Wife of V.P. candidate tells seniors Bush won’t hurt Social Security
By BRIAN KELLY
STANWOOD — If Texas Gov. George W. Bush is elected president, you won’t have to worry about the check being in the mail, Lynne Cheney said at the Stanwood Senior Center Tuesday.
Stumping for the GOP ticket, Cheney, wife of Republican vice presidential candidate Dick Cheney, tried to dispel fears that Bush would imperil Social Security with his plan to let younger workers privately invest part of their Social Security savings.
Surrounded by more than 100 people, Cheney spoke for roughly 20 minutes and answered questions for 10 more.
Although some in the audience wore small blue "W is for Women" stickers on their jackets, the event lacked the trappings of a completely partisan event; there were no big, blue Bush banners or campaign signs. And Cheney’s biggest laugh came from an old Barbara Bush joke.
"Do you know what would have happened if there’d been three wise women instead of three wise men?" Cheney asked.
"They would have asked for directions, they would have gotten there on time, they would have helped deliver the baby, cleaned up the stable, baked a casserole, and they would have arrived with useable presents."
After the icebreakers, Cheney complained about numerous television ads that she said distorted Bush’s record. Cheney called the TV commercials about Bush’s Social Security plans last-minute "scare tactics."
"It’s a responsible proposal," she said. "There’s money for it. You keep hearing, ‘Well, if George Bush does this, seniors are going to go out there and open an empty mailbox.’ Simply not true."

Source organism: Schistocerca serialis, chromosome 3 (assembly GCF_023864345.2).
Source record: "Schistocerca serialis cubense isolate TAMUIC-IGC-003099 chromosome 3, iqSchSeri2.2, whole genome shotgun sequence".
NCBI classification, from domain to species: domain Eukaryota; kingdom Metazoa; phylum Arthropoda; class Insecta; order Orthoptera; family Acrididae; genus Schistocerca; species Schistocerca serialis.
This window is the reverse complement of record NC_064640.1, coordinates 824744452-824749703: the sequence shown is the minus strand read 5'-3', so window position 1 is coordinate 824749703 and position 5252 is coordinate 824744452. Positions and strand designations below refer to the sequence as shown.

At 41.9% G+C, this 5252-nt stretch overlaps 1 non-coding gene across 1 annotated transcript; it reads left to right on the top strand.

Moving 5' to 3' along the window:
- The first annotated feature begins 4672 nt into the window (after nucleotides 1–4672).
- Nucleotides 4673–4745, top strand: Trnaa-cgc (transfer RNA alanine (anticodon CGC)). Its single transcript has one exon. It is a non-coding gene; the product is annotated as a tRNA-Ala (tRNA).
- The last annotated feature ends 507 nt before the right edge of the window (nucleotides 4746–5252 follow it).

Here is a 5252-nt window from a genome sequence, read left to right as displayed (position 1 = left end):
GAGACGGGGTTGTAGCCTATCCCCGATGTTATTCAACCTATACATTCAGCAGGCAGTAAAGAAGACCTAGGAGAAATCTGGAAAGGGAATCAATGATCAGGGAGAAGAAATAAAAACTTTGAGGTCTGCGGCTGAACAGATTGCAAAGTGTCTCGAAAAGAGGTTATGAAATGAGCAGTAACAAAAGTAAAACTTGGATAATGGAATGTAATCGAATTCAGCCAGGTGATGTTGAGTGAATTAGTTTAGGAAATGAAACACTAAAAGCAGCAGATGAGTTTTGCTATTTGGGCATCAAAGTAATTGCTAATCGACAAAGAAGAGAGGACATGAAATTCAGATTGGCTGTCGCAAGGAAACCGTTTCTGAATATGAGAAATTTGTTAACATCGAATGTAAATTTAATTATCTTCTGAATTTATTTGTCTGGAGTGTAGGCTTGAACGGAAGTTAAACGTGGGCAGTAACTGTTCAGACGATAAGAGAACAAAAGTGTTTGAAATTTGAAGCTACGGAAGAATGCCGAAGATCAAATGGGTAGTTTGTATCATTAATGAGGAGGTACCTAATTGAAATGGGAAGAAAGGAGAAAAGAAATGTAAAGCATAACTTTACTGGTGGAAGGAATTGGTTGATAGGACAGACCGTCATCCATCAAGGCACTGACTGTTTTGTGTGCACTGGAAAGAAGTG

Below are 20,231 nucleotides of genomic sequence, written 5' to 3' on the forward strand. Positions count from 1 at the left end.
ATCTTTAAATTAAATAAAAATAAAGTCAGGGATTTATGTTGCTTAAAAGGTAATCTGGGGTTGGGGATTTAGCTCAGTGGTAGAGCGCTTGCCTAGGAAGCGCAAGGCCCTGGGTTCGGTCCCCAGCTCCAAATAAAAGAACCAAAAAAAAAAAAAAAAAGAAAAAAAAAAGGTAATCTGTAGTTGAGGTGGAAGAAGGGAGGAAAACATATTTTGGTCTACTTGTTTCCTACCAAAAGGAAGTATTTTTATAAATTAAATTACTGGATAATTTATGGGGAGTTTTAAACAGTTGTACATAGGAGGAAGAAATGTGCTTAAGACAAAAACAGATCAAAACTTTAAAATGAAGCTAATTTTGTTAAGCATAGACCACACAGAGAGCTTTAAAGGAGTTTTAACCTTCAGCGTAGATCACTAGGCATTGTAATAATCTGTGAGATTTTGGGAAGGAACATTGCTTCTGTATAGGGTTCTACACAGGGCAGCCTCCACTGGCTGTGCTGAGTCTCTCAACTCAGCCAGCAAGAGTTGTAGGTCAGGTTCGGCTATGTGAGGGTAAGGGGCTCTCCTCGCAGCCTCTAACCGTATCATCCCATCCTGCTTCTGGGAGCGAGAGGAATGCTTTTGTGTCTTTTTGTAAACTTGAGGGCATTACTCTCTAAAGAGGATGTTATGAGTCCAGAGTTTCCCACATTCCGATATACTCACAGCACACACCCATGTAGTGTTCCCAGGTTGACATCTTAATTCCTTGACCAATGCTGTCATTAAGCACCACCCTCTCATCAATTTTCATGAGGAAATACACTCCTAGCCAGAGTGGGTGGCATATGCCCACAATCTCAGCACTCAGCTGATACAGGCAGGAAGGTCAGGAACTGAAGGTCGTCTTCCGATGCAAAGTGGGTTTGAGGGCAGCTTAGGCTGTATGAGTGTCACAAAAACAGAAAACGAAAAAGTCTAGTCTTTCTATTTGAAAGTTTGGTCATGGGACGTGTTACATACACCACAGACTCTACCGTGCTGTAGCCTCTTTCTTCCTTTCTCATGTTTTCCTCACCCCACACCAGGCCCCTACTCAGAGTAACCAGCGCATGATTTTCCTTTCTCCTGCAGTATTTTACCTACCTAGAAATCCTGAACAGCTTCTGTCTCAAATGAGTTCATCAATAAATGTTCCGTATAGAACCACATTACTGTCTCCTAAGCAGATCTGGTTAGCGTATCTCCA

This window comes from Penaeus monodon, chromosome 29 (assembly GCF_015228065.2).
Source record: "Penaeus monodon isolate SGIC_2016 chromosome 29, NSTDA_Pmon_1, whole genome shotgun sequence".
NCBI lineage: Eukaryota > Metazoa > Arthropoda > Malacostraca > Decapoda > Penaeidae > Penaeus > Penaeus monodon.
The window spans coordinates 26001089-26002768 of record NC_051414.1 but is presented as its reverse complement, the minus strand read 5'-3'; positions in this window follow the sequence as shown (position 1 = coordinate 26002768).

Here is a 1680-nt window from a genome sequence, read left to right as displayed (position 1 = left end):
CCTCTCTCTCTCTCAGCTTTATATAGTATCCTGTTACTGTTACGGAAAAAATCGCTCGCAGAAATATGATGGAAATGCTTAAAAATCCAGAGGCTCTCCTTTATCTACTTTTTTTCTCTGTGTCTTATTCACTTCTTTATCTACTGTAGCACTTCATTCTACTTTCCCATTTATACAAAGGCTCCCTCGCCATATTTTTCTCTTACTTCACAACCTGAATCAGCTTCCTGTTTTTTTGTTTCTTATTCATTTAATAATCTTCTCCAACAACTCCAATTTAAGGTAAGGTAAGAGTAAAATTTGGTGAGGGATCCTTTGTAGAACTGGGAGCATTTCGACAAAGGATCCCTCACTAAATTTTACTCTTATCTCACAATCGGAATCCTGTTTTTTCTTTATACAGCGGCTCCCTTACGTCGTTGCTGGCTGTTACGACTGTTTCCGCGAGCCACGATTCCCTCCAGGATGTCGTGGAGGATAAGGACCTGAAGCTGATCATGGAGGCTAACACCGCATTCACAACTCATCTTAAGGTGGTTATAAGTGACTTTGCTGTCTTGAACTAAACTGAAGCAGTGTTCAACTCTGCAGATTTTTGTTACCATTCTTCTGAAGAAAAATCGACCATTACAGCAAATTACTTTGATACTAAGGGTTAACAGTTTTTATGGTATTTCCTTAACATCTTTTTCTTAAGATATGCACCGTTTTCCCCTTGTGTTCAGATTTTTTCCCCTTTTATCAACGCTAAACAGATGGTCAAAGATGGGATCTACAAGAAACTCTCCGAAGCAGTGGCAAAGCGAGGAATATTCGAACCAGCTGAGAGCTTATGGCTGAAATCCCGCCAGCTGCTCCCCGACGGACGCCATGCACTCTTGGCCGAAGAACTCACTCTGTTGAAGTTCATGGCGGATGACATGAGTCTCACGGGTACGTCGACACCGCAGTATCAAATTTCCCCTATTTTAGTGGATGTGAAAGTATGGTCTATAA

Although some commercials ask who would get $1 trillion in Social Security funds — seniors or younger workers looking to invest in personal savings accounts — Cheney said there was money for both. Bush would dedicate $2.4 trillion in surplus funds to preserving Social Security over the next 10 years, she said.
Cheney covered familiar GOP ground, attacking the Clinton-Gore administration, saying it has done nothing during the past eight years, and calling Bush a "compassionate conservative" who would unite and not divide.
Besides Social Security, Cheney also touched on education, Medicare and prescription drugs.
"They’re good men," she said after a pause. "When George Bush and Dick Cheney look you in the eye and tell you something, you can take it to the bank."
The Stanwood stop was sandwiched between visits by Cheney to Wisconsin and Oregon. Her husband campaigned Tuesday in Spokane.
The visit came with a price: The seniors had their lunch of roasted beef, green peas and whipped potatoes moved upstairs to the social room. And a woodcarving class was also relocated.
Even so, most seemed to appreciate the visit by Cheney.
"It was very enlightening," said Anna Murphy, an 82-year-old senior center resident who first heard about the visit when a flier was slipped under her door Monday night.
"She knew what she was talking about. She was very well versed in everything," Murphy said.
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